I just hope the usual naysayers would take a closer look at what the Progressive Wage Model entails and how much public funding is going into supporting lower waged workers before they criticise every quarter for not helping. And then if they still must say nay, try to come up with a better alternative.
I’m thankful the first week and a half of work for the year is done.
More importantly, I am thankful for the many blessings I carry into this new year: my wife who does everything outside of my work for me, and who sometimes does my work. And our amazingly affectionate four and a half year old son who interrupts himself and everything else to say, “Papa/Mama, I love you” several times a day.
I was introduced to the Park Hotel Group’s HR team last month because they wanted to showcase how they’ve gotten around the labour crunch that many organizations are experiencing, due to new restrictions on foreign labour and other factors.
It was the usual litany of woes: not enough Singaporeans want to work as housekeepers, cleaners, waiters or front desk staff — the entry level vocations in the industry. Or even if there were, there were still staffing issues like rostering round the clock, since a hotel is essentially a 24/7 business.
Thankfully, a very proactive HR management team worked with the Employment and Employability Institute (e2i) to create a new vocation called the Park Hotel HOST (Hotel Operations Specialist Team). People who were shortlisted and eventually employed under this HOST scheme were generally dynamic individuals looking to work in the hotel industry.
Essentially, a Park Hotel HOST would undergo 7 weeks of training in the areas of housekeeping, food and beverage (F&B) and front office. Once he completes it, he will ride on the full-time roster of 8-hour shifts (7 am – 3pm, 3 pm – 11 pm and 11 pm – 7am).
A typical morning-shift work would begin in the hotel’s breakfast outlet, where he’d be supporting the full-time F&B staff with serving hotel guests. By 10.30 am when the breakfast room begins to turn around for lunch service, the HOST will take an hour’s break before being deployed to the Housekeeping division to help with rooms cleaning for the next 4–5 hours.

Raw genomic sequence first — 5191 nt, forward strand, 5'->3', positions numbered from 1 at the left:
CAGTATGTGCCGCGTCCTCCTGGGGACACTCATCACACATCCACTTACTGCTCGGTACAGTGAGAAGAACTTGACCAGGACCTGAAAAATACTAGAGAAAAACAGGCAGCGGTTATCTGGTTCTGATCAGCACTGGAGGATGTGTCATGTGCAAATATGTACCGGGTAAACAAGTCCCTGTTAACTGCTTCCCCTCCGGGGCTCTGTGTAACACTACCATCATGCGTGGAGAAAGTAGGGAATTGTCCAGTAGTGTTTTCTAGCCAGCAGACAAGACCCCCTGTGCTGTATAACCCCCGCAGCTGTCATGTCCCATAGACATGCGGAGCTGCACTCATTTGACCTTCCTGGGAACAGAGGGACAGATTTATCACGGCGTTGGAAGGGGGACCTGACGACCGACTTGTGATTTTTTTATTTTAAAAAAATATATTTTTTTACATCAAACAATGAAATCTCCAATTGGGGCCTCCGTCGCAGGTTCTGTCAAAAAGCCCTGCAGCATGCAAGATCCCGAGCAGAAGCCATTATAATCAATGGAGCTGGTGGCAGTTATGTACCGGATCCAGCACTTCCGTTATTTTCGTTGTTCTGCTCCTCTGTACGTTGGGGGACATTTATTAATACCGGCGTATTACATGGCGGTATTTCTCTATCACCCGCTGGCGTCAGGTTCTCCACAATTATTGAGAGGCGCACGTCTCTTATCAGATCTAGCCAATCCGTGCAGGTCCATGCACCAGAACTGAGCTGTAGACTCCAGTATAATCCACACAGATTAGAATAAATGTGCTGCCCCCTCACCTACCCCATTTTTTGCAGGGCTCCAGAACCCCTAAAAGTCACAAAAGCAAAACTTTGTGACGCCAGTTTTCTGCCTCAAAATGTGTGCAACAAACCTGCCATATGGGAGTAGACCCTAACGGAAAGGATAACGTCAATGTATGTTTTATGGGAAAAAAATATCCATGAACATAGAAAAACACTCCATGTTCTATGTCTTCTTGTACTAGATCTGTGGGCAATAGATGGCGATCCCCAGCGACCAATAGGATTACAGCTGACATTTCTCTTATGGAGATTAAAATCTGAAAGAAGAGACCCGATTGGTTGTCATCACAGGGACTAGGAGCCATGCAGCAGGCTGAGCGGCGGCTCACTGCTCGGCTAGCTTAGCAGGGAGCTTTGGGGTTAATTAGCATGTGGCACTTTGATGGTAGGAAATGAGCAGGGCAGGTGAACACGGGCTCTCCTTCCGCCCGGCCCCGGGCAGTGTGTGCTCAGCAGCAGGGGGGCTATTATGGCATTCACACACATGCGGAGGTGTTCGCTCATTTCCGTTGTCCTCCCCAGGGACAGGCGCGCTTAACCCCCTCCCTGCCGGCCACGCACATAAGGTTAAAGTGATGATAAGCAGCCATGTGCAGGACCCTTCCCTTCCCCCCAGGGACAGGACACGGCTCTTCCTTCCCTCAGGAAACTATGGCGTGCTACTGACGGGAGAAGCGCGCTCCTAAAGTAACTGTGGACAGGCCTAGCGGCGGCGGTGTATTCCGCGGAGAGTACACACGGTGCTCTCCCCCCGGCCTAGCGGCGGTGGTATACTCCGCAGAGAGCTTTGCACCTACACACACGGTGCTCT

An afternoon shift HOST will begin his day at the Housekeeping and after dinner break helps with F&B dinner service at the restaurants. Night shifts will see the HOST multi-tasking at the Front Desk handling Reception, Telephone and Reservations Sales.
The benefits to the organisation are obvious — there are fewer unused man hours because you don’t get as many staff of one department sitting around doing nothing while the other department is going about like headless chickens because they’re too busy.
Plus, cross-training staff in this manner helps the staff member learn and understand the challenges of each department in the organisation. It’s always useful to have a front desk person know exactly what to say and do when a hotel guest says he can’t find the switch that operates the blinds in the bathroom, for example; or if there is a last minute request to make-up a room in the night when the Housekeeping is closed for the day.
Park Hotel Group ensures that personnel in the HOST scheme are remunerated more than a single-skill staff member — not least because there is actually quite a bit more work for a HOST personnel to perform in the same number of working hours. However in return for having more skills and being more productive, the basic pay for a HOST personnel is around $1,800 and he is put on a fast-track career path.
While the scheme is currently open to new employees of the hotel group, the HR department is currently working on allowing current single skill employees to be inducted and trained as well. One employee who was previously single-skilled saw his pay jump 50% from $1,200 to $1,800 because of his higher productivity and triple-skilling, not to mention greater responsibilities.
One would also imagine that such a Progressive Wage Model provides a clear path for career advancement — you’d want to pick candidates for management training from the HOST scheme if you were HR.